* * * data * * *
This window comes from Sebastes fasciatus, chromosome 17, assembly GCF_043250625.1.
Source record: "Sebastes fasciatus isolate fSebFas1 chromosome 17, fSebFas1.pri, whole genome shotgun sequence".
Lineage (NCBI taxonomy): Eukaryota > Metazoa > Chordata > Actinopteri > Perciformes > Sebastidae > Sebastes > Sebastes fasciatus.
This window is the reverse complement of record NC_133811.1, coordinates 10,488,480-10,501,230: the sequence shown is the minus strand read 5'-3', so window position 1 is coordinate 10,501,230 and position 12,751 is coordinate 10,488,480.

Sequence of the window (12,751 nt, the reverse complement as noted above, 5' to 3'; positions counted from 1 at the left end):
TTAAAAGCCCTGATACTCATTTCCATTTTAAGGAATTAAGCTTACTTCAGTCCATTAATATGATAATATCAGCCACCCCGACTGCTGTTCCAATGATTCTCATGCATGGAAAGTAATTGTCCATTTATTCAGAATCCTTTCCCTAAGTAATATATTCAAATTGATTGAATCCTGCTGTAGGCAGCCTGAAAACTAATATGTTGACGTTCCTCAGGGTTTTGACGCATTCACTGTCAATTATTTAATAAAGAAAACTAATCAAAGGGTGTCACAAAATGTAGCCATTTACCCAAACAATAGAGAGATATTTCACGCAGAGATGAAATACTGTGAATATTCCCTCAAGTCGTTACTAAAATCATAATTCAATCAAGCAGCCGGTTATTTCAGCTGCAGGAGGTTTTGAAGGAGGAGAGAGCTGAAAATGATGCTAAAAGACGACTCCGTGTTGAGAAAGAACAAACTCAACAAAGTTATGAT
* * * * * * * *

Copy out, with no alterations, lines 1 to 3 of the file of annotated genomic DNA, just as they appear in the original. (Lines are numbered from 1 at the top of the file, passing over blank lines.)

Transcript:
This window comes from Sebastes fasciatus, chromosome 17, assembly GCF_043250625.1.
Source record: "Sebastes fasciatus isolate fSebFas1 chromosome 17, fSebFas1.pri, whole genome shotgun sequence".
Lineage (NCBI taxonomy): Eukaryota > Metazoa > Chordata > Actinopteri > Perciformes > Sebastidae > Sebastes > Sebastes fasciatus.